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Construction Damage Assessments: Trees and Sites

Reference Type
University Outreach Publication

A key component in assessing development impacts on trees is the systematic evaluation of damage. Many types of damage occur repeatedly over a site, and from site to site. This constant and repetitive damage comes from fundamental anti-tree and tree-illiterate activities. Under scrutiny of a systematic assessment, these patterned damage forms can be prevented or minimized. Some types of damage (one-time, one-spot, chance occurrences) can be assessed but are difficult to prevent. By attempting to categorize damage, patterns can be recognized and steps taken to minimize tree injury and site degradation. Please note that many development activities and the continued presence of good tree quality are mutually exclusive (spatially and temporally). Decisions must be made early in the planning process to maintain tree quality of life and minimize injury.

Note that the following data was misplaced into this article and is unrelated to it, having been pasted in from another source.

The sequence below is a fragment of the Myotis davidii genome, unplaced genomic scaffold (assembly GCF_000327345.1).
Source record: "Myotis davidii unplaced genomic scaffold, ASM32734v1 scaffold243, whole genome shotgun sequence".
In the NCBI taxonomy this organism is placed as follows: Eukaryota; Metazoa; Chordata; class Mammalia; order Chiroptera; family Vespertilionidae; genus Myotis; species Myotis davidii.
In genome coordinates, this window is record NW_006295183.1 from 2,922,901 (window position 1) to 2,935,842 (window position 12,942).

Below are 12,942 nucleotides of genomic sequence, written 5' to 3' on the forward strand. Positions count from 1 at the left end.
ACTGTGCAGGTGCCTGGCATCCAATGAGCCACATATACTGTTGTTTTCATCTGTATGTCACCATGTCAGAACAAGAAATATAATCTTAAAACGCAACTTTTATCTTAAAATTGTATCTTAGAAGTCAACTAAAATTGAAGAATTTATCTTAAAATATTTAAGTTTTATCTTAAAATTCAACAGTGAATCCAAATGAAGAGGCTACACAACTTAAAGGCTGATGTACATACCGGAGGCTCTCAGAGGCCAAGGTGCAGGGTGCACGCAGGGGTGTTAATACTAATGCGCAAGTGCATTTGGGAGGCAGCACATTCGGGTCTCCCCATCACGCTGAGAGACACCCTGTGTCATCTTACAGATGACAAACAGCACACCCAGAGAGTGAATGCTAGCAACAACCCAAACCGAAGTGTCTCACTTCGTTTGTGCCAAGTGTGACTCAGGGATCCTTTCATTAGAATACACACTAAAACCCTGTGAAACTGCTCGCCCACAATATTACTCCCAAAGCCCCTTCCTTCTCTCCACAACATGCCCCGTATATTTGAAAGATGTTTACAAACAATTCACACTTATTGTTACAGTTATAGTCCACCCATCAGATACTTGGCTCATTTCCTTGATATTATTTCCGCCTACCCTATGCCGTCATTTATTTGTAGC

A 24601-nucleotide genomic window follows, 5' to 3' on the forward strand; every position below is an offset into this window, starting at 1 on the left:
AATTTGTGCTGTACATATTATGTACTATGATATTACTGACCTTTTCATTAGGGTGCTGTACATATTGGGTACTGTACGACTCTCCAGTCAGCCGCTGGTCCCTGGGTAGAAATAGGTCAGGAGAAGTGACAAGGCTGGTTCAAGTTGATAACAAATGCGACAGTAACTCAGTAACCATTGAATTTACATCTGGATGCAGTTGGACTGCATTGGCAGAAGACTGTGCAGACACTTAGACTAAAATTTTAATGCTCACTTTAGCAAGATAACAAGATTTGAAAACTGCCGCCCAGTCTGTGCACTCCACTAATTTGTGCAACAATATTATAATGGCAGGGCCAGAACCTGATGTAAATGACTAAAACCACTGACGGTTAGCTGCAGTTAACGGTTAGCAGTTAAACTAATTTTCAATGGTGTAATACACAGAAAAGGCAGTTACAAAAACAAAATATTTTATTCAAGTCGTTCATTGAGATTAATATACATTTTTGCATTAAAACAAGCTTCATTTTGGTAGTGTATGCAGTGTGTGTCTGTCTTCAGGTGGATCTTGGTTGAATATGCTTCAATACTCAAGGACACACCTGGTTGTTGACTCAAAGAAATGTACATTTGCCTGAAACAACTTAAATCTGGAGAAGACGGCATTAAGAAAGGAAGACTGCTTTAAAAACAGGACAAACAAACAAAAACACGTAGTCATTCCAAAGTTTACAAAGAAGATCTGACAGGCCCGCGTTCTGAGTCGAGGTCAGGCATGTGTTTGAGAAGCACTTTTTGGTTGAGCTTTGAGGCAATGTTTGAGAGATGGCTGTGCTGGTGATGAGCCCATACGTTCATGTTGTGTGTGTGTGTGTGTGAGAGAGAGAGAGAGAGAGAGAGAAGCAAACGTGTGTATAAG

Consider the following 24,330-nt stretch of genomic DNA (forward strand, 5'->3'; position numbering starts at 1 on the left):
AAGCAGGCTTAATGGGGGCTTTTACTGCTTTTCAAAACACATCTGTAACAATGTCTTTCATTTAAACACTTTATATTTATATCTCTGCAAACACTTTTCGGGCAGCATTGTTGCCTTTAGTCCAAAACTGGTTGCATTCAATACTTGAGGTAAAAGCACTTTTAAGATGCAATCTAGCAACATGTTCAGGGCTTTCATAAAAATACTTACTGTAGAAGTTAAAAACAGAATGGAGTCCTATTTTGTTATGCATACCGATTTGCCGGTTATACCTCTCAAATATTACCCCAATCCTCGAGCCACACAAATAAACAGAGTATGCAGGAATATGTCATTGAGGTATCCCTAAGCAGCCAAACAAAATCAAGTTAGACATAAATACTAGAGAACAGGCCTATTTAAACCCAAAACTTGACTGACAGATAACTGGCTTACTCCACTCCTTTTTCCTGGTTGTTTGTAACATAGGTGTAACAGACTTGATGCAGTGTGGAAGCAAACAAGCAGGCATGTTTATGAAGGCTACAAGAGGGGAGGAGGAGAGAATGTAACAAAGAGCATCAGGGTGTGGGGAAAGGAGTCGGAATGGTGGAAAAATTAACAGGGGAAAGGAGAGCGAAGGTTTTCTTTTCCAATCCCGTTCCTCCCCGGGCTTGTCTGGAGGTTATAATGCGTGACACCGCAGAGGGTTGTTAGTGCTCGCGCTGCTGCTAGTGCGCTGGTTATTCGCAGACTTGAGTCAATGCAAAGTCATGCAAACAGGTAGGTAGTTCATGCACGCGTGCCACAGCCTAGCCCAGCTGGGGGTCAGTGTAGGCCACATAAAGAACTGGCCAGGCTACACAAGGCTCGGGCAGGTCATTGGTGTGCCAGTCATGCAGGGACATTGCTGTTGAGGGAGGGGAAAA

(FOR96-39a) October 1996

Kim D. Coder
Date Published
University of Georgia School of Forest Resources
Publisher Location
Athens, GA
Abiotic Factors, Appraisal and Valuation, Best Management Practices (BMPs), Construction, Critical Root Zone (CRZ), Ecological Restoration, Health (tree), Inventory (forest), Land Development, Landscape Design, Protection (tree), Sustainable Development
Construction damage, Construction injury, Crown damage, Root damage, Soil compaction, Stem damage
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